Warner Bros. Pictures
"Today we are canceling the apocalypse!" commanding officer Stacker Pentecost (played by the mega-talented Idris Elba) screams, rallying his troops as they prepare for the climactic battle in the war against alien aggressors.
The aliens in Pacific Rim are Kaiju, skyscraper-crushing colonizers from another dimension. The amphibious monsters emerge from a portal at the bottom of the Pacific Ocean, start flattening cities, kill tens of thousands of civilians, and kick off a world war. Nations set aside their differences in order to fight the new enemy as trusting allies (a common geopolitical theme in alien-invasion flicks) build gargantuan robots called Jaegers to defend humanity against its Godzilla-sized foes. The humanoid robots—whose appearances provoked the inevitable slew of Transformers comparisons—are each operated by two pilots in a cockpit inside their heads. The international Jaeger program trains an elite, ethnically diverse crew of scientists, technicians, and "rock star" fighters.
"Making Pacific Rim was a lot like what you imagined making movies would be like when you were 12," screenwriter Travis Beacham said. And that it is. Director Guillermo del Toro makes the large-scale battle sequences thunderously exciting, and drenches them in neon and an urban visual poetry. The sci-fi epic is visually stunning in a manner practically made for IMAX 3D consumption. On top of that, it has heart and charm to spare, and it's populated by likable and funny characters that audiences can genuinely care about (with fine performances all around, particularly from Elba, Rinko Kikuchi, Charlie Hunnam, and It's Always Sunny in Philadelphia funnyman Charlie Day).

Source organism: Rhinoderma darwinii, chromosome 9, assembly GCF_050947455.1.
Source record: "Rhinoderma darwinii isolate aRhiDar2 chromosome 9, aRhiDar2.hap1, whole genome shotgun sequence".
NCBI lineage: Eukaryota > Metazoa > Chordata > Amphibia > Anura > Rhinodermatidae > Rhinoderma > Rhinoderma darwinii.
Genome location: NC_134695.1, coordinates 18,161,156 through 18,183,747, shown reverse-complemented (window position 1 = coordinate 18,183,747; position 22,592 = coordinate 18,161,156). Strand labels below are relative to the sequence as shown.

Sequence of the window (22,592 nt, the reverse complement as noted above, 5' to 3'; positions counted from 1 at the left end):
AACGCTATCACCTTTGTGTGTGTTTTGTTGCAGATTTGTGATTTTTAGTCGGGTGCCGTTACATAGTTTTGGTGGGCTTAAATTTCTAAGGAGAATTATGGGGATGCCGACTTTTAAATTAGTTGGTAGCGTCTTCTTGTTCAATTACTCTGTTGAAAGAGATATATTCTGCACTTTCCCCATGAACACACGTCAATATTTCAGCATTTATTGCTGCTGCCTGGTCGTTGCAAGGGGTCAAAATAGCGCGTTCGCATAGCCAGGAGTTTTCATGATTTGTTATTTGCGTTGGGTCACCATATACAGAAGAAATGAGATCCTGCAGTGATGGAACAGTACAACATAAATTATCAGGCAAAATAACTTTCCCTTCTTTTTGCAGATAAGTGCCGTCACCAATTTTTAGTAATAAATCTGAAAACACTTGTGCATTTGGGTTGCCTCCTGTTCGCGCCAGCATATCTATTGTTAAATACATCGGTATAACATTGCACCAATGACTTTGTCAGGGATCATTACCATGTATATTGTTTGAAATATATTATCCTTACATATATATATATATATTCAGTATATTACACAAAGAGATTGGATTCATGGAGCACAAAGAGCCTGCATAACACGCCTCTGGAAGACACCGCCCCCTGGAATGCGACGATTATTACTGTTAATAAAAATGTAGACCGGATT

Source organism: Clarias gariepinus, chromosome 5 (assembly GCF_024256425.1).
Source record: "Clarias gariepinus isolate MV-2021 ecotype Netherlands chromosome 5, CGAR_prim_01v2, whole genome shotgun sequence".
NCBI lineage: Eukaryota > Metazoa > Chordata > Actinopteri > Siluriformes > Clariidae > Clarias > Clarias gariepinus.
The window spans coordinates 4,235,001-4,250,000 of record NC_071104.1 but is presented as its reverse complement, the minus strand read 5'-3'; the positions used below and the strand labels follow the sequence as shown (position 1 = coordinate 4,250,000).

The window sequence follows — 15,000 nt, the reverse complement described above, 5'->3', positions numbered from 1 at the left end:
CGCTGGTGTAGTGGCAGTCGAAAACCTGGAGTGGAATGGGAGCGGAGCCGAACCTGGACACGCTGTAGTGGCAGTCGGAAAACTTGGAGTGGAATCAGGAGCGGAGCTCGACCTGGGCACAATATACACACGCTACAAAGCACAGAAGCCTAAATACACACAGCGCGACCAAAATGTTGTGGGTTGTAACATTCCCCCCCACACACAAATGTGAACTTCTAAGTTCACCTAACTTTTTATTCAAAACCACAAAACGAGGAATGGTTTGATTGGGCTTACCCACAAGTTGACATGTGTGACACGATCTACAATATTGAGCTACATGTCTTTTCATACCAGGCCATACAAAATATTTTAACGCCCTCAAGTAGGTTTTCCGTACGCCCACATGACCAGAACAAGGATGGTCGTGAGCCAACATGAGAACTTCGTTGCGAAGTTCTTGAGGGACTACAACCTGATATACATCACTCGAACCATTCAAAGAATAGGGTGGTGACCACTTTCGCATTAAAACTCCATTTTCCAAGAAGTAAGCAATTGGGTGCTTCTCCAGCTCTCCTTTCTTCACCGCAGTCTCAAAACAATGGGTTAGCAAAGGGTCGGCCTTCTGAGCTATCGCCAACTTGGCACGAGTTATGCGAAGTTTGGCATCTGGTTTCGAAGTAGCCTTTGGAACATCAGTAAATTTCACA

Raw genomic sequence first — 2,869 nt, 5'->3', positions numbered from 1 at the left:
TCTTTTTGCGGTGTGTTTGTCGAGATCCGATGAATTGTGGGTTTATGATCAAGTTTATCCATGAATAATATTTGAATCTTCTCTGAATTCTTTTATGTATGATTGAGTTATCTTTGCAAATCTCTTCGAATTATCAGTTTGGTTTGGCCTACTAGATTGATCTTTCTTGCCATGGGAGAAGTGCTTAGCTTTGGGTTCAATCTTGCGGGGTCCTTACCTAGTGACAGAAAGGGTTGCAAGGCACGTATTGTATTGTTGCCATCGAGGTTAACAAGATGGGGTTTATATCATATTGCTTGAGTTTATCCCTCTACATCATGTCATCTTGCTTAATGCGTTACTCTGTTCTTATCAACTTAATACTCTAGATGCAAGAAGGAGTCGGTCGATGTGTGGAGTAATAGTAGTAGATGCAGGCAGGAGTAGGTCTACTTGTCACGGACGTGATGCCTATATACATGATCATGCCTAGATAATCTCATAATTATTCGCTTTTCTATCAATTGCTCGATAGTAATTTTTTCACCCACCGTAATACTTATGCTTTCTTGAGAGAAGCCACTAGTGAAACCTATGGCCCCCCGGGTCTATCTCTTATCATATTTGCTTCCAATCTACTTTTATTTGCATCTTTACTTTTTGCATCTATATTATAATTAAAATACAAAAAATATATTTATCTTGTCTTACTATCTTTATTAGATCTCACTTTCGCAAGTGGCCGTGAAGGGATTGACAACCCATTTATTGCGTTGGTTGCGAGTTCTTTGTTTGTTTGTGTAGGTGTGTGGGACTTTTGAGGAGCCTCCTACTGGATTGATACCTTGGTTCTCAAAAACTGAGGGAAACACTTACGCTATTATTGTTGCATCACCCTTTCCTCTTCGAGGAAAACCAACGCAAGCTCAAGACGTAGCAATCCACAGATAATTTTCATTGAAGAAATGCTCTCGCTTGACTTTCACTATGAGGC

But here's the kicker: In the same way that the real enemy in Michael Bay's action film The Rock is the US government and not the renegade general, the true culprit in Pacific Rim isn't actually a sea monster from another dimension. It's pollution. That's the root cause of the apocalypse that the Jaeger pilots are charged with canceling.
In a short, yawn-and-you'll-miss-it monologue toward the beginning of the film, Dr. Newton Geiszler (Day) explains why the Kaiju suddenly began cropping up. Geiszler has found definitive proof that during prehistoric times, the world-conquering creatures avoided our planet because they couldn't stand the earth's oceanic conditions or atmosphere. But as modern civilization pumped more and more pollutants into the Pacific and shredded the ozone layer, the human race made the world a hospitable environment for Kaiju to roam.
So there's the moral of the story for you: Quit ruining the planet, or else malicious aliens the size of the Vatican will come and eat your hometown.
It's a decent enough message. But since the film's release comes in the same week we learned that pollution causes sharknados, I'm starting to sense some potential overkill coming from the entertainment-environmentalist complex. Or I suppose you could just enjoy the damn thing as—in the words of one American entertainer—a dazzling "Robots Punch Monsters" summer blockbuster.
And on that note, here's a trailer for Pacific Rim:
Pacific Rim gets a wide release on Friday, July 12. The film is rated PG-13 for sequences of intense sci-fi action and violence throughout, and brief language. Click here for local showtimes and tickets.
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